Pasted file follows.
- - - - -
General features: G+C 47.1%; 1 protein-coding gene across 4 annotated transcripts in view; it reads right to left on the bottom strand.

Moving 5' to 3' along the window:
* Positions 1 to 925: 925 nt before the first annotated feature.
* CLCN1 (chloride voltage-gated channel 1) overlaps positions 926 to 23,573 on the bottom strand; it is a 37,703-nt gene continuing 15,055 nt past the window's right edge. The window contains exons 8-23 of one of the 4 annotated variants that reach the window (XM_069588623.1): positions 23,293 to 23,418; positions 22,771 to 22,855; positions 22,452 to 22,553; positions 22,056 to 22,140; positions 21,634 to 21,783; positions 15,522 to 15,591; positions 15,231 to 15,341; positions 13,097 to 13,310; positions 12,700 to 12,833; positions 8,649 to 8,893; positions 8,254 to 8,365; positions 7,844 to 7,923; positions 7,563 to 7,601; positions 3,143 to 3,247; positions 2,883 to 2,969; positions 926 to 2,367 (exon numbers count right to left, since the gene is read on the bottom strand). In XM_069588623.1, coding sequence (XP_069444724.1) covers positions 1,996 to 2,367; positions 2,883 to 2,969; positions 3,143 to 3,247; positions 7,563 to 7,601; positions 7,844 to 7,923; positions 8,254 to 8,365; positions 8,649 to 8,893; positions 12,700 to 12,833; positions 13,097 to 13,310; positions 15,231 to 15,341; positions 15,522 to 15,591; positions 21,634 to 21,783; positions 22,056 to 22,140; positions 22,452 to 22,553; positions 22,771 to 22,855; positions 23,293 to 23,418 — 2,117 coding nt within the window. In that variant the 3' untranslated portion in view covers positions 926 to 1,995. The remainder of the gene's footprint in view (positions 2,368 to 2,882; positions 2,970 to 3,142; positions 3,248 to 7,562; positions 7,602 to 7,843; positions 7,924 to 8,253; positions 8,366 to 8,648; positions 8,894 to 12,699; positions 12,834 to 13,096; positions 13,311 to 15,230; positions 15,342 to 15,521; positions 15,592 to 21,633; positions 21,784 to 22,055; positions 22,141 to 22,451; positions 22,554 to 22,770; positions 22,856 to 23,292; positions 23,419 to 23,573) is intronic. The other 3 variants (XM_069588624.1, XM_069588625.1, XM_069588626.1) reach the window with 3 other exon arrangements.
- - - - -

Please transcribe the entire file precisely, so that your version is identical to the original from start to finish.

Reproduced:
General features: G+C 47.1%; 1 protein-coding gene across 4 annotated transcripts in view; it reads right to left on the bottom strand.

Moving 5' to 3' along the window:
* Positions 1 to 925: 925 nt before the first annotated feature.
* CLCN1 (chloride voltage-gated channel 1) overlaps positions 926 to 23,573 on the bottom strand; it is a 37,703-nt gene continuing 15,055 nt past the window's right edge. The window contains exons 8-23 of one of the 4 annotated variants that reach the window (XM_069588623.1): positions 23,293 to 23,418; positions 22,771 to 22,855; positions 22,452 to 22,553; positions 22,056 to 22,140; positions 21,634 to 21,783; positions 15,522 to 15,591; positions 15,231 to 15,341; positions 13,097 to 13,310; positions 12,700 to 12,833; positions 8,649 to 8,893; positions 8,254 to 8,365; positions 7,844 to 7,923; positions 7,563 to 7,601; positions 3,143 to 3,247; positions 2,883 to 2,969; positions 926 to 2,367 (exon numbers count right to left, since the gene is read on the bottom strand). In XM_069588623.1, coding sequence (XP_069444724.1) covers positions 1,996 to 2,367; positions 2,883 to 2,969; positions 3,143 to 3,247; positions 7,563 to 7,601; positions 7,844 to 7,923; positions 8,254 to 8,365; positions 8,649 to 8,893; positions 12,700 to 12,833; positions 13,097 to 13,310; positions 15,231 to 15,341; positions 15,522 to 15,591; positions 21,634 to 21,783; positions 22,056 to 22,140; positions 22,452 to 22,553; positions 22,771 to 22,855; positions 23,293 to 23,418 — 2,117 coding nt within the window. In that variant the 3' untranslated portion in view covers positions 926 to 1,995. The remainder of the gene's footprint in view (positions 2,368 to 2,882; positions 2,970 to 3,142; positions 3,248 to 7,562; positions 7,602 to 7,843; positions 7,924 to 8,253; positions 8,366 to 8,648; positions 8,894 to 12,699; positions 12,834 to 13,096; positions 13,311 to 15,230; positions 15,342 to 15,521; positions 15,592 to 21,633; positions 21,784 to 22,055; positions 22,141 to 22,451; positions 22,554 to 22,770; positions 22,856 to 23,292; positions 23,419 to 23,573) is intronic. The other 3 variants (XM_069588624.1, XM_069588625.1, XM_069588626.1) reach the window with 3 other exon arrangements.